'Fluid Spaces. Constant and the Situationist Critique of Architecture', in Catherine de Zegher and Mark Wigley (eds.), Another City for Another Life. Constant's New Babylon (The MIT Press : Cambridge MA etc. 2001). Lecture delivered at the 'The Activist Drawing: Retracing Situationist Architectures from New Babylon to Beyond' conference, The Drawing Center, New York, October 23, 1999.
- Gianfranco Marelli
'A New Living Architecture. The Situationists, The Urban Space, the Revolution', in Southern Quarterly 39, nr. 1-2 (2001) 47-65.
- [abstract] Explains how the Situationist International movement, begun in 1957 in Europe, tried to construct a radical critique of everyday life in a consumer society. As the Cold War began, art and architecture put their faith in modernism, which seemed symbiotic to the process of rebuilding war-torn Europe and injecting it with American consumerism and the values of a mass society. The goal of the Situationists was to replace capitalist economic values with situations in which experimentation, creativity, and playfulness abounded. Unfortunately, the more radical their critiques of modern urban society became, the less likely they were to realize their dream of redefined spaces. The situationist agenda ultimately called for social revolution [Historical Abstracts].
- Erik Swyngedouw
'The Strange Respectability of the Situationist City in the Society of the Spectacle', in International Journal of Urban and Regional Research 26, nr. 1 (2002) 153-165.
- [abstract] Critically discusses the recent growing interest in and regained 'respectability' of the Situationist International and related urban cultural, architectural, and political movements. The author emphasizes the present reinvention of the Situationist movement and argues that the rediscovery of the 'Situationist City' celebrates an intellectualized, aestheticized, and depoliticized version that is particularly oblivious to the political and revolutionary theories and urban program that underpinned the Situationist movement. This aestheticized reappropriation of selected parts of the Situationist legacy has reinforced exactly what the Situationists actively criticized and tried to undermine. At the same time, intellectual and cultural attention has been diverted away from the active urban reconstructions French revolutionary author and filmmaker Guy Debord (1932-94) and his colleagues pioneered in the 1950's and 1960's. The article notes the theoretical and political insights, particularly those of Debord, which developed in tandem with concerns over a new way of living in the urban environment. The author also considers the enduring relevance of Debord's work and insights in the context of recent debates and events [Historical Abstracts].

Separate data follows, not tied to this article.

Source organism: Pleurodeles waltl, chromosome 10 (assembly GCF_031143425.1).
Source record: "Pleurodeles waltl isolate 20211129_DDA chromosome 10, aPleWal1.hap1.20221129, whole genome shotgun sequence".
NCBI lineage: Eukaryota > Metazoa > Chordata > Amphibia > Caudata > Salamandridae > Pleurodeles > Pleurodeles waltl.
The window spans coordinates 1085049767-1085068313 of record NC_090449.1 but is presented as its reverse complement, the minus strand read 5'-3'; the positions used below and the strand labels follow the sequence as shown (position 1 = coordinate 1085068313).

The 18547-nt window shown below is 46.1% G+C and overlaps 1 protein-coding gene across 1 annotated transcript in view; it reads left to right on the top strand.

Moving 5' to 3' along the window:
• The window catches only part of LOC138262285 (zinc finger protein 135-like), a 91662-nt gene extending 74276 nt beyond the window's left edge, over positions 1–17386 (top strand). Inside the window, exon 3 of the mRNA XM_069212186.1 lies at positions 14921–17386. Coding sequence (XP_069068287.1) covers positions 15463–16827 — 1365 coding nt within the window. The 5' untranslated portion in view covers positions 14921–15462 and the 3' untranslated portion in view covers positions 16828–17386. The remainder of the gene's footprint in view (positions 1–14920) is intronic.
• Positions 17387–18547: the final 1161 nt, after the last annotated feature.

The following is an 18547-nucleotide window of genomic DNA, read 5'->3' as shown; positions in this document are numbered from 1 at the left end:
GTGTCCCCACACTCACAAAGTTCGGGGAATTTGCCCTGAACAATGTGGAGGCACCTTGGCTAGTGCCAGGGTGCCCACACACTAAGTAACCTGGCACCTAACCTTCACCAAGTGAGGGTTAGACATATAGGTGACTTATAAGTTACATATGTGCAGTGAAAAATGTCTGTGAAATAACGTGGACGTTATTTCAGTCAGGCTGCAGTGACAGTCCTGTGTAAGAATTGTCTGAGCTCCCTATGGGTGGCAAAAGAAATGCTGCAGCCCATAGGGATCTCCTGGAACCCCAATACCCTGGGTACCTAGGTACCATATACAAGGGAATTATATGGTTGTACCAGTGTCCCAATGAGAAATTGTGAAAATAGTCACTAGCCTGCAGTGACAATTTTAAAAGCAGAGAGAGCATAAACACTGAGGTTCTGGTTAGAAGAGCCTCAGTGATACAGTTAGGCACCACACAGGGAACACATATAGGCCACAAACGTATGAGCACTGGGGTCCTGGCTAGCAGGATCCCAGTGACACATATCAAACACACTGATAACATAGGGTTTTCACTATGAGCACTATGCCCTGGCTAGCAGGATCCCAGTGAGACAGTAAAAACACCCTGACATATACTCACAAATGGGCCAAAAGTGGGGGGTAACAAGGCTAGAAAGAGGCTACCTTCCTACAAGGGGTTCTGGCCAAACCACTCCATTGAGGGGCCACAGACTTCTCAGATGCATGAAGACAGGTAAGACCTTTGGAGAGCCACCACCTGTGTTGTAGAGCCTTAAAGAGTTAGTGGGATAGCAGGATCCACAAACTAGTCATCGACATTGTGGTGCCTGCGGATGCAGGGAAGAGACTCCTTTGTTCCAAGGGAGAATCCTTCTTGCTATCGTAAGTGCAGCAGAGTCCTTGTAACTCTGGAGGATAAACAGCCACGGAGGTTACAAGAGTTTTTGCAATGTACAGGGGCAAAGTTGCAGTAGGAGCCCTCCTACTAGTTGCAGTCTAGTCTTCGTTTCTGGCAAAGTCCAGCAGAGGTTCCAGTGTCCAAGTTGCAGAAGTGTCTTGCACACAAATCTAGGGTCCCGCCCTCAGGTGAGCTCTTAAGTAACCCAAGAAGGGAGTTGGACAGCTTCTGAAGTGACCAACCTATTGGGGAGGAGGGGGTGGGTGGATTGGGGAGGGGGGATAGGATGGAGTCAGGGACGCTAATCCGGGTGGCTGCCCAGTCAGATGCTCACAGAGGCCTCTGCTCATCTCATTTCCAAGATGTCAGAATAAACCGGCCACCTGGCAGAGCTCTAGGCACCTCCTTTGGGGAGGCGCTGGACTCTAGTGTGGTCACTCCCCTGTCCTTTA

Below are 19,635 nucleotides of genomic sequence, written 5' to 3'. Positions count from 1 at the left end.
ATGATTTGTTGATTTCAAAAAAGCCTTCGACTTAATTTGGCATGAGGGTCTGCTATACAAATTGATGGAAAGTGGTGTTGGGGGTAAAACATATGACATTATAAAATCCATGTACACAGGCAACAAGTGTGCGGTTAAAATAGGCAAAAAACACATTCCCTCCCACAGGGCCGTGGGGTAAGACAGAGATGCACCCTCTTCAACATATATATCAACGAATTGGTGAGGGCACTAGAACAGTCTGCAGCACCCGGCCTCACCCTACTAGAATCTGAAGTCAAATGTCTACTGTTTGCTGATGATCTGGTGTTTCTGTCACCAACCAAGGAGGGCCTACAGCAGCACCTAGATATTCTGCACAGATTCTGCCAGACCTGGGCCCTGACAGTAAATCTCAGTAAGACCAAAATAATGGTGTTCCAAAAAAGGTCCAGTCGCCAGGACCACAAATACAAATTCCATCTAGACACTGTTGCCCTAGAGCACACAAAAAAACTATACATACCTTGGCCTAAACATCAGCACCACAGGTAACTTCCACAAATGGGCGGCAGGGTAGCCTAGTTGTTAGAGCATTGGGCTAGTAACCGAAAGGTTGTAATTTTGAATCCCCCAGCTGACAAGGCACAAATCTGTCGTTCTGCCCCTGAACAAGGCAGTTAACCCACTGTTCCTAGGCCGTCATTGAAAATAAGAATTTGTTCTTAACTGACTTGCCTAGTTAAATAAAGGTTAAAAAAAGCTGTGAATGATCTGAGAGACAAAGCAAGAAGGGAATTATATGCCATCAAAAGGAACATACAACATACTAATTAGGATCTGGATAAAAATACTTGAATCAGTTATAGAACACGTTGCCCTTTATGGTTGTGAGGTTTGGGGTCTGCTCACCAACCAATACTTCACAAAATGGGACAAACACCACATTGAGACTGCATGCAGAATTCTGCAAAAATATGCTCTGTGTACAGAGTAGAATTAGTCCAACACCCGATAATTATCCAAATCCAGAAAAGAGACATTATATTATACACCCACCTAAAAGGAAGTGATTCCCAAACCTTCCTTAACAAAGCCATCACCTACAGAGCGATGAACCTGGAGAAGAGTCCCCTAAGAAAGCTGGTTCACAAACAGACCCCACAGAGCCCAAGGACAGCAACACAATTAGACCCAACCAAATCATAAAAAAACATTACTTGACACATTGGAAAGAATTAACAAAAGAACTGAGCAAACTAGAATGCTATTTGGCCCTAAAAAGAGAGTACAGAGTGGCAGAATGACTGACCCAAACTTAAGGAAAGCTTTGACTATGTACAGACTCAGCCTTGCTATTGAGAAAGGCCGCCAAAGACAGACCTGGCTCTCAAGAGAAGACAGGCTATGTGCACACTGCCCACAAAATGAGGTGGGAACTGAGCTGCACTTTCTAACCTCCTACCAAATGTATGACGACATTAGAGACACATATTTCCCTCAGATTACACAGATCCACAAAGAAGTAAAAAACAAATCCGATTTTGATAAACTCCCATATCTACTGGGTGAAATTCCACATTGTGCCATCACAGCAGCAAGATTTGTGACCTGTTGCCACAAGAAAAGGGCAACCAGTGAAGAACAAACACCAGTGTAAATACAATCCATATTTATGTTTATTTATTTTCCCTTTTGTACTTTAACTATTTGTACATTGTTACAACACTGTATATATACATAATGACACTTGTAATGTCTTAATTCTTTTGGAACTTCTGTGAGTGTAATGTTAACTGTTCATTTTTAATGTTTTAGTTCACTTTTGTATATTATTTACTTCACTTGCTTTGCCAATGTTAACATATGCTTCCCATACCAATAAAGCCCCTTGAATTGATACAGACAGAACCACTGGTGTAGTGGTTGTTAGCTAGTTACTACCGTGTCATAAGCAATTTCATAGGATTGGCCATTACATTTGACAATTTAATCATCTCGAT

- Mark Wigley
'The Hyper-Architecture of Desire', in Mark Wigley (ed.), Constant's New Babylon. The Hyper-Architecture of Desire (Rotterdam 1998) 9-71.
- Mark Wigley
'Paper, Scissors, Blur', in Catherine de Zegher and Mark Wigley (eds.), The Activist Drawing (New York 2001) 27-56.
- Peter Wollen
'Situationists and Architecture', published in New Left Review 8 (March-April 2001).